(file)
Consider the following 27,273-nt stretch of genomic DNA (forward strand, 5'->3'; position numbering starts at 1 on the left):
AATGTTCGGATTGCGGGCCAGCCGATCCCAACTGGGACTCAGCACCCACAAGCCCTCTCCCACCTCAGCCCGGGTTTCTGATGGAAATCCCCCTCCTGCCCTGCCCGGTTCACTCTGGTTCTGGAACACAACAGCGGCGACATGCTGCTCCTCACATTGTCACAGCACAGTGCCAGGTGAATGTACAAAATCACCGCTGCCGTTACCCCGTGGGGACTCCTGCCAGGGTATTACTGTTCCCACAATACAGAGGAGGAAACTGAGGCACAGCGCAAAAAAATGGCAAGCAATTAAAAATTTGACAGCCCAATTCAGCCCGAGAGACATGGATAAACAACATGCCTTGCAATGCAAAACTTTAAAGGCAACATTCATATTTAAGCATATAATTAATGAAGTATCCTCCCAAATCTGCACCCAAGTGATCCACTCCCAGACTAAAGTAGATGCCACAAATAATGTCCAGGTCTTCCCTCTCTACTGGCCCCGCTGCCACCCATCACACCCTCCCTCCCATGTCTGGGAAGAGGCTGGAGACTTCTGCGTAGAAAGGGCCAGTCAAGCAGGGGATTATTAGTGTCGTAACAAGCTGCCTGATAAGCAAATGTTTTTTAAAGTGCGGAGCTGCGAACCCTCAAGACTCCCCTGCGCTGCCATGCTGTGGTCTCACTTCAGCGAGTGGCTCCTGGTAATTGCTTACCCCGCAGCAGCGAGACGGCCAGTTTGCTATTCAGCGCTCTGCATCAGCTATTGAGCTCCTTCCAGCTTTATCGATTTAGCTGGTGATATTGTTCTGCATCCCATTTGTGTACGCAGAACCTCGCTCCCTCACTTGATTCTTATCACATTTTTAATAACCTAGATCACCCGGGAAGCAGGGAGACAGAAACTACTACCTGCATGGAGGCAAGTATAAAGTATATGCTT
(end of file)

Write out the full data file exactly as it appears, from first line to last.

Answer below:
Consider the following 27,273-nt stretch of genomic DNA (forward strand, 5'->3'; position numbering starts at 1 on the left):
AATGTTCGGATTGCGGGCCAGCCGATCCCAACTGGGACTCAGCACCCACAAGCCCTCTCCCACCTCAGCCCGGGTTTCTGATGGAAATCCCCCTCCTGCCCTGCCCGGTTCACTCTGGTTCTGGAACACAACAGCGGCGACATGCTGCTCCTCACATTGTCACAGCACAGTGCCAGGTGAATGTACAAAATCACCGCTGCCGTTACCCCGTGGGGACTCCTGCCAGGGTATTACTGTTCCCACAATACAGAGGAGGAAACTGAGGCACAGCGCAAAAAAATGGCAAGCAATTAAAAATTTGACAGCCCAATTCAGCCCGAGAGACATGGATAAACAACATGCCTTGCAATGCAAAACTTTAAAGGCAACATTCATATTTAAGCATATAATTAATGAAGTATCCTCCCAAATCTGCACCCAAGTGATCCACTCCCAGACTAAAGTAGATGCCACAAATAATGTCCAGGTCTTCCCTCTCTACTGGCCCCGCTGCCACCCATCACACCCTCCCTCCCATGTCTGGGAAGAGGCTGGAGACTTCTGCGTAGAAAGGGCCAGTCAAGCAGGGGATTATTAGTGTCGTAACAAGCTGCCTGATAAGCAAATGTTTTTTAAAGTGCGGAGCTGCGAACCCTCAAGACTCCCCTGCGCTGCCATGCTGTGGTCTCACTTCAGCGAGTGGCTCCTGGTAATTGCTTACCCCGCAGCAGCGAGACGGCCAGTTTGCTATTCAGCGCTCTGCATCAGCTATTGAGCTCCTTCCAGCTTTATCGATTTAGCTGGTGATATTGTTCTGCATCCCATTTGTGTACGCAGAACCTCGCTCCCTCACTTGATTCTTATCACATTTTTAATAACCTAGATCACCCGGGAAGCAGGGAGACAGAAACTACTACCTGCATGGAGGCAAGTATAAAGTATATGCTT